A Different Kind of Psychotherapy

Licensed Psychotherapists Traditional Roots Innovative Approaches Trained by Many Lives, Many Masters author Dr. Brian Weiss

Inner Journeys

Helping a diverse clientele with a wide range of issues:

Depression • Anxiety • Internal and Relationship Conflict Grief • Energetic and Creative Blocks • Limiting Emotional Patterns Spirituality • Self-Esteem • More

Susan Wasserman, LICSW 414-961-0649

Nancy Hornby, LICSW 414-332-8159 For a complete list of our services, visit:

Convenient Shorewood Location

Visa/Mastercard • Insurance • Private Pay

$20 OFF

Ayurveda & Facial Services

Milwaukee | 414.227.2889 | IBW.EDU |

natural awakenings

April 2014


Stop Itching Within Seconds! Introducing DermaClear, the Amazing New Skin Repair Salve from Natural Awakenings



Our all natural personal skin care product brings comforting relief to sufferers of many skin irritations. DermaClear has proven to be effective against: • Shingles • Psoriasis • Eczema • Burns • Allergic Rash • Jock Itch • Stings • & more DermaClear will simply feel good putting it on. Cooling and soothing, the Calcium Montmorillonite/ Calcium Bentonite clay penetrates pores and open areas of the skin and pulls out toxins and inflammation. The proprietory blend of homeopathics go even deeper, address the root causes and assist to bring even deeper toxins to the surface.

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A soul is a powerful and empowering thing… and awakening.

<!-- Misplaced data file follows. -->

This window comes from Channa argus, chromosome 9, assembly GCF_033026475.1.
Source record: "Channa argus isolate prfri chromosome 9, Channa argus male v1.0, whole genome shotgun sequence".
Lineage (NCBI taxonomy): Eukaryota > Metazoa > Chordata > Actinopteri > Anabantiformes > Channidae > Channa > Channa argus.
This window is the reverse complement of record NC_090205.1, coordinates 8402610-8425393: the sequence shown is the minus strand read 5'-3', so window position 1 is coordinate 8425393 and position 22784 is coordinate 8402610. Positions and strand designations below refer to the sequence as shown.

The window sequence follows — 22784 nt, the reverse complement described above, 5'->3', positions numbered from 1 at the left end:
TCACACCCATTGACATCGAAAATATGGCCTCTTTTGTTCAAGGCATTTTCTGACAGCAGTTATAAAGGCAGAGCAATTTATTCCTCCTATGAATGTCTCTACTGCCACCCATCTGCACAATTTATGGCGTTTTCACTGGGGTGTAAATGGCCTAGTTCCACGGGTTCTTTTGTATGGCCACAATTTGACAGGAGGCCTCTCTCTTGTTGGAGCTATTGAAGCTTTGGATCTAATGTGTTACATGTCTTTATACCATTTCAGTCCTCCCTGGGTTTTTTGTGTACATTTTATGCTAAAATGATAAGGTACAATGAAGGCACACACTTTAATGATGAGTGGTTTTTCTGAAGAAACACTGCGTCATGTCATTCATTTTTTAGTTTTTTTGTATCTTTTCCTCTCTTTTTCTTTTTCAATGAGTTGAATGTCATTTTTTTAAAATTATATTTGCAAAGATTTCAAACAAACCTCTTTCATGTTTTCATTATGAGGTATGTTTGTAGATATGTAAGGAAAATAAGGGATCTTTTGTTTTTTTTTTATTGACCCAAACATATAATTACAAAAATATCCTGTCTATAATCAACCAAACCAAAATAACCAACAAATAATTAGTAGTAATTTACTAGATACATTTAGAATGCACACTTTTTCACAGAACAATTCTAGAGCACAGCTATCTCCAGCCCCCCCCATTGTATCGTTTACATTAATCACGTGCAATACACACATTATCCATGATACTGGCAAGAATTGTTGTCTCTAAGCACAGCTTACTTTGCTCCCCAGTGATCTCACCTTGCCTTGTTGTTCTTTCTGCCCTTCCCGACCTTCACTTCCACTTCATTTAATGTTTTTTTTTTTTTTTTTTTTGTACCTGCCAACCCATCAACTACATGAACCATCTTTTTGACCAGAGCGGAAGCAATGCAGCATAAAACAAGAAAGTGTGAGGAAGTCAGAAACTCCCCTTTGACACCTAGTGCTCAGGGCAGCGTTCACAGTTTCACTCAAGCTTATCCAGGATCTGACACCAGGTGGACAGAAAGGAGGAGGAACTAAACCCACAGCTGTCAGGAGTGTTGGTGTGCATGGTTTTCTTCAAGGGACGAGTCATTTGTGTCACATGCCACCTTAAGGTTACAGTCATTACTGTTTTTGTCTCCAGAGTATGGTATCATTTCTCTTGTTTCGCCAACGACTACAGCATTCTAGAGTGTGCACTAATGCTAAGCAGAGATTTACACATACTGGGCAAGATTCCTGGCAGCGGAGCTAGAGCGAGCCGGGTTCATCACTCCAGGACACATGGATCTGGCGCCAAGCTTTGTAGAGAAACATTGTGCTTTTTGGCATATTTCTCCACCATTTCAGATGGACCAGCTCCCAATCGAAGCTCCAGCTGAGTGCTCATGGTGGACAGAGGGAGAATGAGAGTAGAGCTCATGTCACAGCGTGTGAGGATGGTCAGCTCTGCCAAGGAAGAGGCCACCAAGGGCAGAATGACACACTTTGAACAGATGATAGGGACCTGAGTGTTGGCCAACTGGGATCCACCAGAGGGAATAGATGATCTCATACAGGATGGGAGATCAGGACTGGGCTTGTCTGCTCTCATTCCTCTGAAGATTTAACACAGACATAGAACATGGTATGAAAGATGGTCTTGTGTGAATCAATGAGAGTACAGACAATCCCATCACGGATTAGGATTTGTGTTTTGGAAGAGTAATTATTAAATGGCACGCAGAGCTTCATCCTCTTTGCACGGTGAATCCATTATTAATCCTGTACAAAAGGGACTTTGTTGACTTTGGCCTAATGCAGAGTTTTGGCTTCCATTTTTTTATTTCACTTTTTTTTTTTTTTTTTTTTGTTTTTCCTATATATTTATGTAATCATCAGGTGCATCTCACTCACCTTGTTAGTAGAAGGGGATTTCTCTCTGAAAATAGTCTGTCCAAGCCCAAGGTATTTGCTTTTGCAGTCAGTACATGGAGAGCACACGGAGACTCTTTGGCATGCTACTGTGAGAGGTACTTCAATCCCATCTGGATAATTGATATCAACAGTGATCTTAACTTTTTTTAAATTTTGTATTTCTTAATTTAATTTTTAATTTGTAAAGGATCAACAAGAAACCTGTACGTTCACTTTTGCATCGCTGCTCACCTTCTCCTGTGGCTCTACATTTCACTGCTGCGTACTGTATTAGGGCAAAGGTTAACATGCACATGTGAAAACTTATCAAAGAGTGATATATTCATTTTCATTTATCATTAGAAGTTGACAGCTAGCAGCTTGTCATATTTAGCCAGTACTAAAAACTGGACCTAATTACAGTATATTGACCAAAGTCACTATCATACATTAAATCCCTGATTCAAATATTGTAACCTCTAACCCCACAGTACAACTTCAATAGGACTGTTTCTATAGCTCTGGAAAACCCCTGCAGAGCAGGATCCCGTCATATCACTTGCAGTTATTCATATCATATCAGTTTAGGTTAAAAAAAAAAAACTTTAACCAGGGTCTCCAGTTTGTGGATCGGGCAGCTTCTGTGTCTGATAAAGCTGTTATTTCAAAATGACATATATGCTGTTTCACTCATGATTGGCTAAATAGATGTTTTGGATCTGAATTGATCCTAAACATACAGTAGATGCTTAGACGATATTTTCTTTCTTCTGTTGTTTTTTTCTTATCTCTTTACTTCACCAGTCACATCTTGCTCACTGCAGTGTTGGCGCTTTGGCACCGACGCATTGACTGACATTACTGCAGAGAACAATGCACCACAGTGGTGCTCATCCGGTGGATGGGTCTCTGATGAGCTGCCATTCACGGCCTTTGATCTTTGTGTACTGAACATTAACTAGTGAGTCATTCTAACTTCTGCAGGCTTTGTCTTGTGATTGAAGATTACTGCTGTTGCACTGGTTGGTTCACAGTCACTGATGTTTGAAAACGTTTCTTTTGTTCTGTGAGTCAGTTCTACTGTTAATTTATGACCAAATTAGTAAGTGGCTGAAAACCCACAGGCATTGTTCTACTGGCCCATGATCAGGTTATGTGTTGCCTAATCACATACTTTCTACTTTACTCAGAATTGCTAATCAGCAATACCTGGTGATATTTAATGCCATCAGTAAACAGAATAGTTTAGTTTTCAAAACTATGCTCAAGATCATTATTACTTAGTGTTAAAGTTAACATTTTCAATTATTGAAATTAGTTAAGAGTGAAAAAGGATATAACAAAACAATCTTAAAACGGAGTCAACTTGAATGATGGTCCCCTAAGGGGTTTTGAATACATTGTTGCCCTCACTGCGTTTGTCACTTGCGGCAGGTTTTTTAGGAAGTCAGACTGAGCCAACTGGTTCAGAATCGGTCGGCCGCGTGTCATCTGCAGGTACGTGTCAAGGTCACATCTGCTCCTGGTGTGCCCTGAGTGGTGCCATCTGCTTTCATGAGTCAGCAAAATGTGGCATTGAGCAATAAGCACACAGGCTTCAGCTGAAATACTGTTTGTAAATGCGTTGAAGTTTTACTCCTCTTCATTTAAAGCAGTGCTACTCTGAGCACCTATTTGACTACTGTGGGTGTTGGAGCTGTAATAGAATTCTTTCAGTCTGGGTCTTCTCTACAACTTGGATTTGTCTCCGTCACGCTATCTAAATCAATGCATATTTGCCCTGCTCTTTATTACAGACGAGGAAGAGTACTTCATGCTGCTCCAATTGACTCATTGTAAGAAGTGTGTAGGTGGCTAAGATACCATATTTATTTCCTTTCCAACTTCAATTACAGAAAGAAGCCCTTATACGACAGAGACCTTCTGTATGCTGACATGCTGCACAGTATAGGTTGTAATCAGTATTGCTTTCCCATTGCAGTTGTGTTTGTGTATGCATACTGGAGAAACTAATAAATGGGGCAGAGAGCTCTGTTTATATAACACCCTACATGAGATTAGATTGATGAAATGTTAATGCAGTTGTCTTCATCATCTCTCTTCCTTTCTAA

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Midwest Women’s Herbal Conference Comes to Beber Camp

he third annual Midwest Women’s Herbal Conference will be held from June 6 to 8 at The Beber Camp, in Mukwonago, with 50 workshops and plant walks for novices and experienced herbalists alike. Topics include wild edibles, making herbal medicine, digestive health, menopause, crafting herbal lotions, natural pet and livestock care and natural mothering. Movement and plant journaling classes start the day. Evenings will conclude with music, storytelling, film screenings and fire circles by the lake. In addition to the main conference, there are five preconference intensives: Reading the Healing Plants, with Elizabeth Heck; Wild Edible Mushrooms, with Sarah Foltz Jordan; Herbs for Stress Relief, Immune Function and Mental Health, with Dr. Tieraona Low Dog; Demystifying the Herbal Pharmacy, with Lisa Ganor; and Holding the Ceremonial Bowl, with Brooke Medicine Eagle. Registration options and costs vary. Location: W 1741 County Rd. J, Mukwonago. Enter to win a ticket to a preconference workshop at Contest; contest expires May 20. For registration and more information, visit MidwestWomens

Talk Focuses on Cancer Prevention


olistic health coach and Reiki master Natalie Benoit leads a discussion, Nutrition for Cancer, from 7 to 9:30 p.m., April 30, at The Atrium, in Greendale. The talk will emphasize nutrition’s role in preventing and possibly reversing chronic disease. Natalie Benoit According to Benoit, one in three women and one in two men will be diagnosed with cancer in their lifetime, and nutrition is a key factor in regaining and maintaining health. Her talk will help sort out conflicting and unclear information about diets, including which foods contribute to disease and which help prevent illness. “We are just beginning to understand how food literally communicates to cells in our bodies, and that even given our genetics or predisposition to disease, we have the ability to turn those genes on or keep those genes off. Our ability to heal is far greater than we’ve been permitted to believe,” comments Benoit, who owns Natalie Benoit, Reiki & Wellness, an alternative, complementary and functional medicine practice with locations in Greendale and Brookfield. Location: The Atrium, 6169B Industrial Ct., Greendale. For more information, call 414-651-2243, email or visit See ad, page 37.

AromaWellness Introduces Calming Essential Oils Blend